Two organizations dedicated to celebrating and promoting gospel music are facing off in court over which has the right to the genre's hall of fame.
Two organizations dedicated to celebrating and promoting gospel music are facing off in court over which has the right to the genre's hall of fame. The Nashville-based Gospel Music Association (GMA), founded in 1964, each year names inductees to its Gospel Music Hall of Fame. It has sued to force the Detroit-based Gospel Music Hall of Fame & Museum, founded in 1995, to stop using the name.
The Hall of Fame & Museum is "knowingly using the Gospel Hall of Fame and Museum mark, which they know infringes upon and violates the rights of the Gospel Music Association," the Nashville organization said in the lawsuit.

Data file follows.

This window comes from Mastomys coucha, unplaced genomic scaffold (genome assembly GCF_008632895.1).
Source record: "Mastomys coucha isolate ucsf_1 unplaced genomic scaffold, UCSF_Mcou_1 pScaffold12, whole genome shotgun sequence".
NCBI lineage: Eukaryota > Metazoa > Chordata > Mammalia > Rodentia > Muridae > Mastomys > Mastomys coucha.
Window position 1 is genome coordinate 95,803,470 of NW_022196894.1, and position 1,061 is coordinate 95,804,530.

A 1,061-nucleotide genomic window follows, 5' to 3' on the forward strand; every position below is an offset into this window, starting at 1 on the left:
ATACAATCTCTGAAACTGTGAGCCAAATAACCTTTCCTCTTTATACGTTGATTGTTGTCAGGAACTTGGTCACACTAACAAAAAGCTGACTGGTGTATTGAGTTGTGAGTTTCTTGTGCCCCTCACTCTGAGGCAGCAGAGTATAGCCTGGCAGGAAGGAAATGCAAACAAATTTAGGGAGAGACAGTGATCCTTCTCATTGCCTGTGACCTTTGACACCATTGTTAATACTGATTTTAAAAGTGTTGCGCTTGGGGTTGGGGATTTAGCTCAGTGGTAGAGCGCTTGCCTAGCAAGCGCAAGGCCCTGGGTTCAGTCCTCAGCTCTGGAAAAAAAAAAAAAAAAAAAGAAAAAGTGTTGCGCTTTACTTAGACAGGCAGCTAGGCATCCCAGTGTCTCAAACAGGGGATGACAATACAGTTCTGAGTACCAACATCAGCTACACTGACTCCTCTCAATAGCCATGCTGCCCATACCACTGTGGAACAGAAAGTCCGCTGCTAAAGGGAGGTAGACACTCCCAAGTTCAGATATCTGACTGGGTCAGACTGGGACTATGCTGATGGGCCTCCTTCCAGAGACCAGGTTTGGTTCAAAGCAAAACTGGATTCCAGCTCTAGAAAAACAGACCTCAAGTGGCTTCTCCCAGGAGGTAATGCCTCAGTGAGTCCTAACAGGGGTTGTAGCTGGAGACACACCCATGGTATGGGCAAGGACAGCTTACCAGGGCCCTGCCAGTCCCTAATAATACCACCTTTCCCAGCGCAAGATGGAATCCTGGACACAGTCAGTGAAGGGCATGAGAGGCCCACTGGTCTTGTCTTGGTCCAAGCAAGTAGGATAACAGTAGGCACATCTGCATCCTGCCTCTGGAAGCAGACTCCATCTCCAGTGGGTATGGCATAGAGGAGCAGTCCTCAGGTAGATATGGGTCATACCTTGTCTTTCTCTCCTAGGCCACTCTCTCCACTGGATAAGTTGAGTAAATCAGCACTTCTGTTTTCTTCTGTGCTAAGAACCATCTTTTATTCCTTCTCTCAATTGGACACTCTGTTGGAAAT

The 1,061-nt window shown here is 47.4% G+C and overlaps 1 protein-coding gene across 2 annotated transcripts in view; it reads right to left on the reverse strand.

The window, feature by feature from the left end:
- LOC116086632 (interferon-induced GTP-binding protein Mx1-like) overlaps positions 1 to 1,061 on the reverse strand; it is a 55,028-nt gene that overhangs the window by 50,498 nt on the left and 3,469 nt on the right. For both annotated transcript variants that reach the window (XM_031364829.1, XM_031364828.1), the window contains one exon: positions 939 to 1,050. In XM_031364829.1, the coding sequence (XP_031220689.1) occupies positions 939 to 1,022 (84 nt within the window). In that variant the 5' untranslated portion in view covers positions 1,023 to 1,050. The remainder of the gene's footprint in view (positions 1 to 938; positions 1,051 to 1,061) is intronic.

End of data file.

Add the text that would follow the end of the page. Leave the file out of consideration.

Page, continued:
But the Hall of Fame & Museum organization registered the federal trademark to "Gospel Music Hall of Fame & Museum." Founder David Gough said yesterday (July 17) he wants the GMA to give up the name. "After investing extensive time and energy in building our name around the world, they want to benefit from using our well-recognized mark," Gough said.
While the Hall of Fame & Museum filed a counterclaim, the GMA is asking to cancel the trademark on the name. On Monday, a trial in U.S. District Court in Nashville was set for July 2003, with discovery court proceedings to begin Oct. 31.
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